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CHEYENNE, Wyo. (AP) — Black bears are on the move in Grand Teton National Park, and the reason is berry simple.
Park officials have closed most of a 7-mile-long gravel road accessing the south end of the park for two days now. The reason: Eight black bears feeding on hawthorn berries in the area.
Typically park rangers watch to make sure tourists keep a safe distance when potentially dangerous wildlife hang out near roads. Other than that, they seldom intervene. That goes for grizzly bears, which are bigger and deadlier than black bears and numerous in Grand Teton.
Eight bears, however, is just too many for the public to be safe in the wooded area alongside Moose-Wilson Road, park spokeswoman Denise Germann said Thursday. "It's hard for our employees to manage that chaos," she said.
Black bears — except for the occasional one that gets a taste for people food left outside by careless campers — seldom cause serious problems in Grand Teton or nearby Yellowstone National Park.
Grizzlies are another matter. Grizzlies have attacked two people — killing a hiker in Yellowstone and injuring a hunter about 15 miles west of the park — within the past month.
Also, wildlife officials killed a grizzly that had repeatedly broken into buildings in northeast Idaho.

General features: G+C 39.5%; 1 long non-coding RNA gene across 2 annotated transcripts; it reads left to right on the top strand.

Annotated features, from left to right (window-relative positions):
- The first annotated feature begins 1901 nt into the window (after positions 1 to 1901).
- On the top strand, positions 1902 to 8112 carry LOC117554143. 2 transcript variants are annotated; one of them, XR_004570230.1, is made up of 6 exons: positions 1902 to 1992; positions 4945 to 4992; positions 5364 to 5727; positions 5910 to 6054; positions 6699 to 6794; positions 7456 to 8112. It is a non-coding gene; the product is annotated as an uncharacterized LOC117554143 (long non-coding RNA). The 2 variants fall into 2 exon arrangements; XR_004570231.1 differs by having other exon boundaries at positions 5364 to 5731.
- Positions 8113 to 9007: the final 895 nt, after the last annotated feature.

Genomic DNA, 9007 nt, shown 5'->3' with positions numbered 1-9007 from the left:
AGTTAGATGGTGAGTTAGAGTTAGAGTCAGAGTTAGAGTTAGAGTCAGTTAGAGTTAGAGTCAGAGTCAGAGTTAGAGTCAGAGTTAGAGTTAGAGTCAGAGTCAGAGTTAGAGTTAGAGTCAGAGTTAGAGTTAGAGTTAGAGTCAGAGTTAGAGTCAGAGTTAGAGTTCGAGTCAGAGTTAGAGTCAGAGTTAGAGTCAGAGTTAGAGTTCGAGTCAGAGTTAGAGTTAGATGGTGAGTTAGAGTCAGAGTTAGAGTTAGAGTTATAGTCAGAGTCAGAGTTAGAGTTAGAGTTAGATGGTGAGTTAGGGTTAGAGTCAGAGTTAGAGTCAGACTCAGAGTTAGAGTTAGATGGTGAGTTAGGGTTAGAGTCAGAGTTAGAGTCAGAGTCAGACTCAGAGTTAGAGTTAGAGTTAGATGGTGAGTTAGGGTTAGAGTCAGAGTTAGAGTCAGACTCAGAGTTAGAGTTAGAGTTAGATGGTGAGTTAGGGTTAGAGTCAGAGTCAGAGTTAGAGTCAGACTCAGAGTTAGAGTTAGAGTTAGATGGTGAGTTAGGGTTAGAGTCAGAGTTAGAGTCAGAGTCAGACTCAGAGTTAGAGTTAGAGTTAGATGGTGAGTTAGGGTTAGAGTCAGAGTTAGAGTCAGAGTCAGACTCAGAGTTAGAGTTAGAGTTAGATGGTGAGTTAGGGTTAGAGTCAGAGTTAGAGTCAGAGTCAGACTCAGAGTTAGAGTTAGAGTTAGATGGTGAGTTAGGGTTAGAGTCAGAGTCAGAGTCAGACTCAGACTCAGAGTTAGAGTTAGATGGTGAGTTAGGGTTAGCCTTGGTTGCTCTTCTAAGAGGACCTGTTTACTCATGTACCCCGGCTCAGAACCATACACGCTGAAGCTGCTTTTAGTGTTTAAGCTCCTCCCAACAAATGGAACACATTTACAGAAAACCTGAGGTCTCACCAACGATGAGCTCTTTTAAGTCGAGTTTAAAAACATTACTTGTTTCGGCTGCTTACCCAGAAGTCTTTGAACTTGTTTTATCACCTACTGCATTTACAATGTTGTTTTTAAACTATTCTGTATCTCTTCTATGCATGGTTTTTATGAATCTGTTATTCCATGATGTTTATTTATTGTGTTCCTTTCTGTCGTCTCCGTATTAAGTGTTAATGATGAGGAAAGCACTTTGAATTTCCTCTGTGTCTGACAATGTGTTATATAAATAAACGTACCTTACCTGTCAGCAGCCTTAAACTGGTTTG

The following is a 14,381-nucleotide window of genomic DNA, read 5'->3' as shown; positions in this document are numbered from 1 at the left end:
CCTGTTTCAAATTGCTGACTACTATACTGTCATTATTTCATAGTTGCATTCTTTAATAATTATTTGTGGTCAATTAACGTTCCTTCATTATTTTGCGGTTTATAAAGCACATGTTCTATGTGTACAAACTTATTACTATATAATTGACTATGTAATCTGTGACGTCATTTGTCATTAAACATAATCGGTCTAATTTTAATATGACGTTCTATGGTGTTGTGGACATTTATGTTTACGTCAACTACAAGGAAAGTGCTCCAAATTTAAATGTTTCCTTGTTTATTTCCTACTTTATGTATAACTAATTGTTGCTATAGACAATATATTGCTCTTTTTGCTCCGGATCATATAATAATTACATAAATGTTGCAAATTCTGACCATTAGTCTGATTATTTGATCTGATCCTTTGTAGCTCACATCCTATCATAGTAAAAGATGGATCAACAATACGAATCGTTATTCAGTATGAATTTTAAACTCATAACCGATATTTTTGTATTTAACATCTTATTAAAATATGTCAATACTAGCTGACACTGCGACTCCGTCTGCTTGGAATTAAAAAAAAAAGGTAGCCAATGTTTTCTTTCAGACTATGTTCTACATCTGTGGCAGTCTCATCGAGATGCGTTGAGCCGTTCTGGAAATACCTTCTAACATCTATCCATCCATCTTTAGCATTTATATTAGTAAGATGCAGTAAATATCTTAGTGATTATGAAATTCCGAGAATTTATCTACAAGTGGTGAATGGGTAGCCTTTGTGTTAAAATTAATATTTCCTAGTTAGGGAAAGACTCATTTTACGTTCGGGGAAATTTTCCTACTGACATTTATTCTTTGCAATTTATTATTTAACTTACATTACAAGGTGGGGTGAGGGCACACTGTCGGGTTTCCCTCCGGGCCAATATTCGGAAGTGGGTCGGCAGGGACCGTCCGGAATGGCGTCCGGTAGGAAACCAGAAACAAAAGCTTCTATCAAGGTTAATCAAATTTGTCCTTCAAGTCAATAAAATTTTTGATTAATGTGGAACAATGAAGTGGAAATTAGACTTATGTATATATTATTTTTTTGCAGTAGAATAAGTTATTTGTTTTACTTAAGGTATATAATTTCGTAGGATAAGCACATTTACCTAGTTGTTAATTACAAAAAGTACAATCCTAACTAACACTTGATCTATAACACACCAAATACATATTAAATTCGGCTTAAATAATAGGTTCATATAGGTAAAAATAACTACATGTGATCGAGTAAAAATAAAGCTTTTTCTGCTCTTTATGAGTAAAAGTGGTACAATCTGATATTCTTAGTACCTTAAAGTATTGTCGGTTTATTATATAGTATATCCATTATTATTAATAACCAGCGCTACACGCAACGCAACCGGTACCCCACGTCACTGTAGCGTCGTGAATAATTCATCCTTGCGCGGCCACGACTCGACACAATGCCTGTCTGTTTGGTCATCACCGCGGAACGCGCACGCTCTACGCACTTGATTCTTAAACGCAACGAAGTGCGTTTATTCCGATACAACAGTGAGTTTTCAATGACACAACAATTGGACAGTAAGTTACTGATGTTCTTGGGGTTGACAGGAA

So far, no grizzly bears have shown up to Grand Teton's hawthorn berry buffet.
Each fall, bears eat all they can to fatten up before winter, but this year's crop of huckleberries in Grand Teton wasn't so great. Park officials suspect plentiful hawthorn berries are drawing black bears to Moose-Wilson Road.
A small portion of the park including the Laurance S. Rockefeller Preserve east of Moose-Wilson Road also has been closed due to the bears. Trails west of the road remain open. Park officials also closed the road, off and on, because of bears last fall.
"We want to be able to have it available because we know that visitors and locals enjoy driving that road, riding that road, running the road — whatever that may be," Germann said. "And this time of year, it's great for wildlife viewing."
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